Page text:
Marriage-Based Adjustment of Status Q&A

When you are already located in the United States, but do not have legal status, it is sometimes possible to obtain a green card (also known as lawful permanent residency) through a process called adjustment of status. Immigrants can apply for adjustment of status in the categories of family, employment, or refugee. If you are interested in applying for family-based adjustment of status because you married a U.S. citizen, today’s blog post is for you! We’re answering some of the most commonly asked questions from people in this situation.

What do I need to do to begin the adjustment of status process?

The first step in applying for adjustment of status is finding an immigration lawyer to help you. Embarking on this journey without an attorney’s guidance increases your chances of getting deported, so it’s certainly not a process you want to enter into without guidance. You and your attorney will need to begin by completing the I-485 Form from USCIS. This is intended to show you are eligible for your green card and is the first of many forms you will need to file.

How long can I expect the adjustment of status process to take?

The exact answer here will depend on your individual situation as well as some factors that may be out of your control (especially now that COVID-19 is causing delays throughout the immigration system). In our experience, the adjustment of status process usually takes somewhere between eight months and fourteen months.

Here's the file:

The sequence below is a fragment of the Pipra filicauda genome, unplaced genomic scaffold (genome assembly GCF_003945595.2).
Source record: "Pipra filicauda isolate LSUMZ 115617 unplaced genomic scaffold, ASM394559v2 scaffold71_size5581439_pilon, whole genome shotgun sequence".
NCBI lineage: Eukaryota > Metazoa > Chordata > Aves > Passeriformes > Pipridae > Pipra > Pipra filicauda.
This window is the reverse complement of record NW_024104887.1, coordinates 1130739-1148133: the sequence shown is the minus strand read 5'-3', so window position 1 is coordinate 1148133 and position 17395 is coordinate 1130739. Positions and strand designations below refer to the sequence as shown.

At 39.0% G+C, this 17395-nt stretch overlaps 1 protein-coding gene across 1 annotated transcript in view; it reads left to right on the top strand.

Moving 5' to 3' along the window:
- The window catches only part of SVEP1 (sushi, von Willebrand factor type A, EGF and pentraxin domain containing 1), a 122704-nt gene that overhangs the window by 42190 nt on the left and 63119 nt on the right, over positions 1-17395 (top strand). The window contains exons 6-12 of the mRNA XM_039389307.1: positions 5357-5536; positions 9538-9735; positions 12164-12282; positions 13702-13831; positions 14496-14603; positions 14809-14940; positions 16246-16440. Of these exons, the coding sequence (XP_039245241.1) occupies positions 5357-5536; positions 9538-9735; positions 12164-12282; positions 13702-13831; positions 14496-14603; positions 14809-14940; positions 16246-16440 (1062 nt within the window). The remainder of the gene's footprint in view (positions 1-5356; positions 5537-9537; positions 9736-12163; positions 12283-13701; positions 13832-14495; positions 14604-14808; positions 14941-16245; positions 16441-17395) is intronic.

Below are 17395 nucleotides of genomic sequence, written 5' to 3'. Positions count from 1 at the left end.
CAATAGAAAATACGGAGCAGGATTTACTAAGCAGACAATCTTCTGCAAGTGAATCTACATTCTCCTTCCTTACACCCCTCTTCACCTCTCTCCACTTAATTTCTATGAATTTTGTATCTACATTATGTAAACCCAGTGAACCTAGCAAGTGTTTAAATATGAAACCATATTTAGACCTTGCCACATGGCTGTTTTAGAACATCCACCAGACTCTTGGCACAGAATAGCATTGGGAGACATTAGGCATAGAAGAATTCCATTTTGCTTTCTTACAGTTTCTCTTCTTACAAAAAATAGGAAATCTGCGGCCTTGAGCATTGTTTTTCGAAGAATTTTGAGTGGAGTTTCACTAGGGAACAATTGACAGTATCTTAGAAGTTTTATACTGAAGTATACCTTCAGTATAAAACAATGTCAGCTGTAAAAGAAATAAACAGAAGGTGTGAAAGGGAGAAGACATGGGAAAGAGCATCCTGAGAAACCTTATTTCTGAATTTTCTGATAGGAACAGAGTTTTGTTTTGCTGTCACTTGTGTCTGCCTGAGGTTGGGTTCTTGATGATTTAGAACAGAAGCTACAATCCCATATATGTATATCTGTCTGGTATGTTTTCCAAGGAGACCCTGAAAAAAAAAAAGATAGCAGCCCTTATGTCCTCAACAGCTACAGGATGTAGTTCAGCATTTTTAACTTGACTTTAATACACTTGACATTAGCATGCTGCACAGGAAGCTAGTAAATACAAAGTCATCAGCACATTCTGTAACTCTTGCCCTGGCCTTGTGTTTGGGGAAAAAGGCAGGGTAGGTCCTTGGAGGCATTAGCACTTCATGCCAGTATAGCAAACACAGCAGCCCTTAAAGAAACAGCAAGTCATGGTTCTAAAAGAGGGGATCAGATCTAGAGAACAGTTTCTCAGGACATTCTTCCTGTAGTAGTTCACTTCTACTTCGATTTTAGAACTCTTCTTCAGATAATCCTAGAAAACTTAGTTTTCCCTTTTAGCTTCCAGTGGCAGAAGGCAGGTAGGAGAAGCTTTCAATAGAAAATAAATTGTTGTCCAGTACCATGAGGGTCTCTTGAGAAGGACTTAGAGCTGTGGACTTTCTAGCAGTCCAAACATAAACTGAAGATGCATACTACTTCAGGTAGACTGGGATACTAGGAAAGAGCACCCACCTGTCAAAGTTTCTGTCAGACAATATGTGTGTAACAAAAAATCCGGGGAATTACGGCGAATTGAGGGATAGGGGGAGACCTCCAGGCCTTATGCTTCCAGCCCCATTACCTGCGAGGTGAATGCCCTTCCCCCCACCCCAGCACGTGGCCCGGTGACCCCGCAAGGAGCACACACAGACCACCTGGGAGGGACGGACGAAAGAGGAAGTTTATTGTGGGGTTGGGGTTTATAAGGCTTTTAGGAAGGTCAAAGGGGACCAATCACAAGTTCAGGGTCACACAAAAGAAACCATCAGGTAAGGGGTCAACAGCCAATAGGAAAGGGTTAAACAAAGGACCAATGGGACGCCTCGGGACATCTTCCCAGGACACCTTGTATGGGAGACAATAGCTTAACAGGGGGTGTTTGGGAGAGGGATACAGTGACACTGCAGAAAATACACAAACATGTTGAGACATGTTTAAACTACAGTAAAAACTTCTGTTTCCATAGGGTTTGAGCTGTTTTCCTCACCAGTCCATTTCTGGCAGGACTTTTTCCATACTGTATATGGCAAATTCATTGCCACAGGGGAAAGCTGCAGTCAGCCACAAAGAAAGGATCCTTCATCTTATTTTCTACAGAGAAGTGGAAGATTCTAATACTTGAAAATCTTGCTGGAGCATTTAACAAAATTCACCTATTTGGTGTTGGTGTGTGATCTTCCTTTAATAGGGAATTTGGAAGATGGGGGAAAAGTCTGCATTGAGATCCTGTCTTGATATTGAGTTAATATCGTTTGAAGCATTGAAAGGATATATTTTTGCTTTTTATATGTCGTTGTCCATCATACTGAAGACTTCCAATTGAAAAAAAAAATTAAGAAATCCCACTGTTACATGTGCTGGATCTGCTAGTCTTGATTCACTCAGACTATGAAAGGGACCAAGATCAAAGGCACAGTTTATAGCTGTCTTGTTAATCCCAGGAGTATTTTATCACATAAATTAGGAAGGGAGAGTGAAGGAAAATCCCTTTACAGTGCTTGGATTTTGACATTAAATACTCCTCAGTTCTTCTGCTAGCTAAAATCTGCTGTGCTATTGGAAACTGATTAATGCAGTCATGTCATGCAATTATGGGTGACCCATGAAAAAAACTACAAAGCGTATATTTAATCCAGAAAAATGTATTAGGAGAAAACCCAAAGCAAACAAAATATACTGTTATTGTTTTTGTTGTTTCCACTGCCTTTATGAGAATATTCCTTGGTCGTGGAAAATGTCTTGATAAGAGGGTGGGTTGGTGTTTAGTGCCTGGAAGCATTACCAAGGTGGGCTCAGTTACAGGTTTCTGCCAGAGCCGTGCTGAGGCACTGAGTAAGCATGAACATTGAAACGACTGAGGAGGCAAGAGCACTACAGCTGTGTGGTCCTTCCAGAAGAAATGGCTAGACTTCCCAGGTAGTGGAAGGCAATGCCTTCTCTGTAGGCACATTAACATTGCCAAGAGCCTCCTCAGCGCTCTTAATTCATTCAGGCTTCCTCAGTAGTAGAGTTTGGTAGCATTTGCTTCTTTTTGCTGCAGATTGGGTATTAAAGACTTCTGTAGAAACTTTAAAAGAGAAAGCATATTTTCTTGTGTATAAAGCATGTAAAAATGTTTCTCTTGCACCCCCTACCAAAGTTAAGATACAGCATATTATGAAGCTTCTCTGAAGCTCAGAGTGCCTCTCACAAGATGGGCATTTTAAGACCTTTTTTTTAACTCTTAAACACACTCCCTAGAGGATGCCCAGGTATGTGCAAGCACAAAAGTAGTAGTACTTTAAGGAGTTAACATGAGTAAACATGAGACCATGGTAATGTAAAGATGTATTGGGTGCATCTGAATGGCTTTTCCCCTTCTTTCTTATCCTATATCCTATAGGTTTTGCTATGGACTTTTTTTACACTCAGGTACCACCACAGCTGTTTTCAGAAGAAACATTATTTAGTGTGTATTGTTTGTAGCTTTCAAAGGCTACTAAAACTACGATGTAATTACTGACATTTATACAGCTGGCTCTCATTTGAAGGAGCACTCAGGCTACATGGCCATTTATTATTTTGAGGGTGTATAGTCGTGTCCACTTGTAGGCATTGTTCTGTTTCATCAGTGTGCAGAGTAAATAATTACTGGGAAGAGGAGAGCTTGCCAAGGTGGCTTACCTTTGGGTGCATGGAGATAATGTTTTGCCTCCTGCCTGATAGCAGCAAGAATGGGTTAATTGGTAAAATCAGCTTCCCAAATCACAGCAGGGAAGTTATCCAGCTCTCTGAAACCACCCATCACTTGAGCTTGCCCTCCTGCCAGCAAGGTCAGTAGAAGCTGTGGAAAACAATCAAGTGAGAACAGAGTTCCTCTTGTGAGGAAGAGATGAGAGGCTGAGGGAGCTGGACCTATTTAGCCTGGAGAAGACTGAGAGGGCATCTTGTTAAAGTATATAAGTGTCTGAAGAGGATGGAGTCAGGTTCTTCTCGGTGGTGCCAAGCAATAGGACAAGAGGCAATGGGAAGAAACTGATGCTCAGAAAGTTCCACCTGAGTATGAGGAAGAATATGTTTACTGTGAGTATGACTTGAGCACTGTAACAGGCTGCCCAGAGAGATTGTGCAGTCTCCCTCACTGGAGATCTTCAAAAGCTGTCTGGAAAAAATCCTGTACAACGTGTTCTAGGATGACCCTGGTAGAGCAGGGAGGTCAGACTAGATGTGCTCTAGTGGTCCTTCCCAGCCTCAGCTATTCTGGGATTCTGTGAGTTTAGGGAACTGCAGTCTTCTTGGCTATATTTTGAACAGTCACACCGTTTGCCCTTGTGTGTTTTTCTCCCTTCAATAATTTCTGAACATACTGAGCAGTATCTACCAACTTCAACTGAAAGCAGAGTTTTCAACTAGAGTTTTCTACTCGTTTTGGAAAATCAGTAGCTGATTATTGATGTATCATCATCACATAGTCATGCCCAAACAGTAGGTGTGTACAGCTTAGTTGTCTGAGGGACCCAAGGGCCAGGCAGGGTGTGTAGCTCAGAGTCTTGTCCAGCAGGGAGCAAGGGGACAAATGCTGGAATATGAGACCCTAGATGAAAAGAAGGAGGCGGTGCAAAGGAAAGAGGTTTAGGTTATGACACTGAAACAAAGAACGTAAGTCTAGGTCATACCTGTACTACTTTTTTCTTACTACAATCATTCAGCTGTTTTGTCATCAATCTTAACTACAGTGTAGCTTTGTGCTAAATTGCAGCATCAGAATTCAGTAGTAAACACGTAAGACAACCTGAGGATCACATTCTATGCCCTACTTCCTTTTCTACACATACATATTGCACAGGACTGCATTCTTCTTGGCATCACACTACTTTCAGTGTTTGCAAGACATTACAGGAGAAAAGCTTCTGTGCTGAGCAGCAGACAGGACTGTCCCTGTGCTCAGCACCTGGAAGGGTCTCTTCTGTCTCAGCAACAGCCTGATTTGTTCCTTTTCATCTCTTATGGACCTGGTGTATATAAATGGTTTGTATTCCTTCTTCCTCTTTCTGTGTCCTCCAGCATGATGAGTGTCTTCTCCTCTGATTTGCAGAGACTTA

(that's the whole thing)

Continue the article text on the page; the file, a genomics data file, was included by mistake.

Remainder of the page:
How can I be sure my application will be approved?

Unfortunately, you can never be certain. Adjustment of status is not a right but a privilege. Immigration has been known to deny applications due to very small errors at times. This is why it’s so important to be extremely careful with your paperwork and other aspects of your case. Again, an attorney can help you avoid mistakes that may disqualify you, improving your chances at success. 

Will the adjustment of status process be different depending on whether I entered the country lawfully or unlawfully prior to getting married? 

Entering the country unlawfully makes it much more difficult to get adjustment of status. There are some older laws that might be applied to your case making it possible for you to get a green card, but in most cases, those who entered the country without a visa are in for a challenge. You are likely to be subject to a three- or ten-year bar from the United States unless you obtain a waiver. You also may need to leave the country and go through a process called “consular processing”.  An immigration attorney can help you determine the best way to proceed. 

Who can help me with marriage-based adjustment of status?

The Csépes Law Offices team is here to help you with this and many other legal matters related to immigration and family law. To discuss your situation with a member of our team, please contact us today to schedule a consultation. We can’t wait to talk with you.

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